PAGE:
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From: Ingo Schwarze <schwarze@usta.de>
To: discuss@mandoc.bsd.lv
Cc: Matthew Singletary <matt.singletary@gmail.com>
Subject: Re: Mandoc for oil
Date: Fri, 14 Jun 2019 14:29:41 +0200	[thread overview]
Message-ID: <20190614122941.GB25099@athene.usta.de> (raw)
In-Reply-To: <CAAJ-tZK59KremXXW4=RrqnNJwFRuQSzFzxhO+ruucchvp4CECA@mail.gmail.com>

Hi Matthew,

Matthew Singletary wrote on Fri, Jun 14, 2019 at 05:24:23AM -0400:

>   I was concerned that if I wrote osh.1 in mdoc(7), I would need to
> generate another man(7) page for systems that don't support mdoc(7), ie
> most linuxes.

This is a misconception.  If a system provides either mandoc(1)
or groff(1) or both, it consequently supports mdoc(7).
This includes at least the following systems:

 * Because they provide groff:
    - all distributuons of Linux
    - all versions of MacOS X
    - Oracle Solaris 11
    - DragonFly BSD
    - Minix 3
 * Because they provide mandoc:
    - FreeBSD, OpenBSD, NetBSD
    - Alpine Linuy, Void Linux, Termux
    - all distributions of illumos (e.g. OpenIndiana, SmartOS, ...)

The following may or may not work, not sure though:
 - SUN Solaris 10 and older
 - AIX
 - HP-UX

Which system are you targetting, specifically, that doesn't support mdoc(7)?

> But isn't the point of mandoc -T man to output man(7) from an
> mdoc(7) file?

Yes, but that is becoming less important as more and more systems
include either groff or mandoc, and some both.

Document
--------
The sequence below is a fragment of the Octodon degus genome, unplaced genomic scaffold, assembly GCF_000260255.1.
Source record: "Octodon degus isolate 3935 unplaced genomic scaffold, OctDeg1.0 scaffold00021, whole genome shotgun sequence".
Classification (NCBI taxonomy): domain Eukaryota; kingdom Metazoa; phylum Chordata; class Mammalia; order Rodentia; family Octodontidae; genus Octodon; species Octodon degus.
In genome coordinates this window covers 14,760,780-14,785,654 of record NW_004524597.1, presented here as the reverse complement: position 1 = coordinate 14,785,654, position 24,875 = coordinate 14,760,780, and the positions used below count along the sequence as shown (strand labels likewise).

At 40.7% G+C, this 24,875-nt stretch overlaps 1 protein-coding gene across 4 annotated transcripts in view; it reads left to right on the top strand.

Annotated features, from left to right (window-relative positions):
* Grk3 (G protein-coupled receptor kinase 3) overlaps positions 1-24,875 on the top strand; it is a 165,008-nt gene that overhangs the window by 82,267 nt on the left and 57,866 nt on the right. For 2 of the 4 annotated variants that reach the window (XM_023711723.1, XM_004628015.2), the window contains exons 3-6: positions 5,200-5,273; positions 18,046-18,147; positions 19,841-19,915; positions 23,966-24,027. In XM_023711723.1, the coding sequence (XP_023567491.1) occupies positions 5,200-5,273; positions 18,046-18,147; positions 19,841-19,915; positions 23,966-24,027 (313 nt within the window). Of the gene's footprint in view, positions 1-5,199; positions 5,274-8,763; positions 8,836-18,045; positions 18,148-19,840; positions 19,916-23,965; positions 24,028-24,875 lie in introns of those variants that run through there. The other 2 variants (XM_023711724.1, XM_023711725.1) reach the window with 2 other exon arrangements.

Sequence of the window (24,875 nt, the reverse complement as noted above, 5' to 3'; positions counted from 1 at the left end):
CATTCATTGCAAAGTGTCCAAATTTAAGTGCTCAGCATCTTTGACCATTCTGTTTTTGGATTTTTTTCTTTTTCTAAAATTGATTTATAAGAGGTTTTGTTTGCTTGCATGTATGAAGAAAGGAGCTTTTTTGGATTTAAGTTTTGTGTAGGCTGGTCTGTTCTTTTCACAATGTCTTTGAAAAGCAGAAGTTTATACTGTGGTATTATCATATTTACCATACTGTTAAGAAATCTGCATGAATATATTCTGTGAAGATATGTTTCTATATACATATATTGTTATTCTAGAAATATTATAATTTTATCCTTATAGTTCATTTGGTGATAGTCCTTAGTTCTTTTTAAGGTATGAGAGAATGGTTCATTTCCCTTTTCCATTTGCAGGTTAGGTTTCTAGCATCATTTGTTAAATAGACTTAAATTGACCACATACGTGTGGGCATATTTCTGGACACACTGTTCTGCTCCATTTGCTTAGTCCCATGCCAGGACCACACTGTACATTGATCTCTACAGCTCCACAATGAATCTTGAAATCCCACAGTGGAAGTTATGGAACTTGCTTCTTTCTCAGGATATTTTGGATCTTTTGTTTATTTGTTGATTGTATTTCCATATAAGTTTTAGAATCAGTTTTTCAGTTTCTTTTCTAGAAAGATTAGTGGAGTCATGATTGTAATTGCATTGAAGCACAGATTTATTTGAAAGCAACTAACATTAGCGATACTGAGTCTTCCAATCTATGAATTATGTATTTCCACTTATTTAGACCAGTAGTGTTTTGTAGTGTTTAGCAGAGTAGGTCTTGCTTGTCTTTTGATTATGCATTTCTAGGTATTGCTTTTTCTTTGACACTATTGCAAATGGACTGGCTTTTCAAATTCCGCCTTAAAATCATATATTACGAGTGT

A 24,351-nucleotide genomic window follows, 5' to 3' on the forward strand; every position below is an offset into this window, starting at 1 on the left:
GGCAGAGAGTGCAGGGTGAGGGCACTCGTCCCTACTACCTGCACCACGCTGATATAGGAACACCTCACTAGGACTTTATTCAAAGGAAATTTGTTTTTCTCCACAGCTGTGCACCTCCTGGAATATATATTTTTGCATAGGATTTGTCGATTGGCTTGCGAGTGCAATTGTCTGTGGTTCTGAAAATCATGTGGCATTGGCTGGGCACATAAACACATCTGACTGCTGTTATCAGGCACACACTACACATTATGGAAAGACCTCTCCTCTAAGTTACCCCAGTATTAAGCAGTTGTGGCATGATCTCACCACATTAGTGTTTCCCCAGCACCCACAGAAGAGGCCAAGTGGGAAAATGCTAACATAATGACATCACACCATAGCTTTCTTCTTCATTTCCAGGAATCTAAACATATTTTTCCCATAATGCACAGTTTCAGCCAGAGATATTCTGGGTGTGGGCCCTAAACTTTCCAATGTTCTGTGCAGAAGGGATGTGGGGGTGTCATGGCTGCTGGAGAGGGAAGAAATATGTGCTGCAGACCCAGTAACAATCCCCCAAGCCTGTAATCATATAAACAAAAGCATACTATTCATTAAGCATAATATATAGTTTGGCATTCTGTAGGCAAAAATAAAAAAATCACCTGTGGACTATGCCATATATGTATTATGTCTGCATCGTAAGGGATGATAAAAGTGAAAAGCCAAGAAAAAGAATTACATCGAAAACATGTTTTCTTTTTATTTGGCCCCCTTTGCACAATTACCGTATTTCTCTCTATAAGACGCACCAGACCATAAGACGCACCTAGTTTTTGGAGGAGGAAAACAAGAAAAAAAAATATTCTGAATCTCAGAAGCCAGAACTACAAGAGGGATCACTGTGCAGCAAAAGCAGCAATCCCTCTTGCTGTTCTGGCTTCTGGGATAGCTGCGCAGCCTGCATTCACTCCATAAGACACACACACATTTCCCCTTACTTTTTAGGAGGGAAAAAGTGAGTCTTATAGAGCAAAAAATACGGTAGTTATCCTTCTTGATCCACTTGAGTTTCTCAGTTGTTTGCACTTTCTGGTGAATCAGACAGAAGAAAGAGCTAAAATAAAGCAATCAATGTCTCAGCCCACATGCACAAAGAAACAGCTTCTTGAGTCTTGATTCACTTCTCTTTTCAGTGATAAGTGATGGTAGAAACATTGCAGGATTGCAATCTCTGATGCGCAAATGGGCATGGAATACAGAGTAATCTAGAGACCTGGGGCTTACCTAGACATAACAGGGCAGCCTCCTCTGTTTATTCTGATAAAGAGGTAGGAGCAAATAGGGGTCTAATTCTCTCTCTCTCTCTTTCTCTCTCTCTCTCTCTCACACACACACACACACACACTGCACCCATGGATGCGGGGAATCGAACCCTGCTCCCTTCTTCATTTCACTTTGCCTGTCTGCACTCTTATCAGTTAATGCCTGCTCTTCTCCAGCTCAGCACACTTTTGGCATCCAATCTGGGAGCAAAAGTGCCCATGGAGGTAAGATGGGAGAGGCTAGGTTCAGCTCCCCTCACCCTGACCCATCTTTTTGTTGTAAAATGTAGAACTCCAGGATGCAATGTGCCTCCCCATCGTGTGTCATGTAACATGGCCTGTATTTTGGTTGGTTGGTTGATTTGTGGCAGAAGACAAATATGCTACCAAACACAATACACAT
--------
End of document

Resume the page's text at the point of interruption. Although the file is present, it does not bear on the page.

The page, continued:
> Or asking another way; what's the most reasonable (workflow) way to write
> a man page in mdoc(7), but make man pages available on systems that don't
> support mdoc(7) (ie most linuxes)?

If you are using GNU autohell, look at the the sudo(8) build system:


Specifically, look for MANTYPE in

  https://www.sudo.ws/repos/sudo/file/tip/configure.ac     and

Jan Stary wrote on Fri, 14 Jun 2019 10:43:13 +0200:

> mandoc(1) is one of the programs that can read and display that
> format; the traditional man(1), usually built on top of groff(1),
> is another one.

Please be a bit more careful with these explanations and distinguish

 1. formatters:
     - Kernighan's device independent troff(1)
     - Heirloom troff(1)
     - Plan 9 troff(1)
     - groff(1) containing GNU troff(1)
     - mandoc(1)
     - awf(1)   ... and so on

 2. viewers:
     - BSD man(1)
     - Eaton man(1)
     - man-1.6
     - man-db
     - FreeBSD man(1)
     - the man(1) contained in the mandoc toolkit
     - ...

Most viewers can use any formatter (including mandoc(1)), except that
the viewer included in the mandoc toolkit is hard-wired to use mandoc(1)
and no other formatter.  Yes, i'm guilty of blurring the line with the
decision to ship mandoc(1) and man(1) as a single executable file -
but i stand by that decision because it makes life simpler for users.

Jan Stary wrote on Fri, 14 Jun 2019 14:03:48 +0200:

> For completeness, note that you can even output ascii manpages
> (losing all of the markup force of course) with
>        mandoc -Tascii page.1
> (or -Tpdf or -Thtml) for target systems that don't even have
> a manpage formatter (every unix does, though).

True with one exception: even that does *not* lose bold and underline
formatting (which is rendered as backspace encodeing, which for example
less(1) understands).  The difference between -T ascii and -T utf8
is only the character set; neither eliminates formatting.

> 4.4BSD was released in 1977.

That is very wrong, you are off by 16 years:
(pasting extracts from my releases.txt file)

May     1975* Version 6 AT&T UNIX
Jul  1, 1977* PWB/UNIX 1.0 (v6)
Mar  9, 1978* 1BSD (v6)
Jan     1979* Version 7 AT&T UNIX
May 10, 1979* 2BSD  (v6)
May     1979* Version 32v AT&T UNIX (v7)
Feb 29, 1980* 3BSD (32v)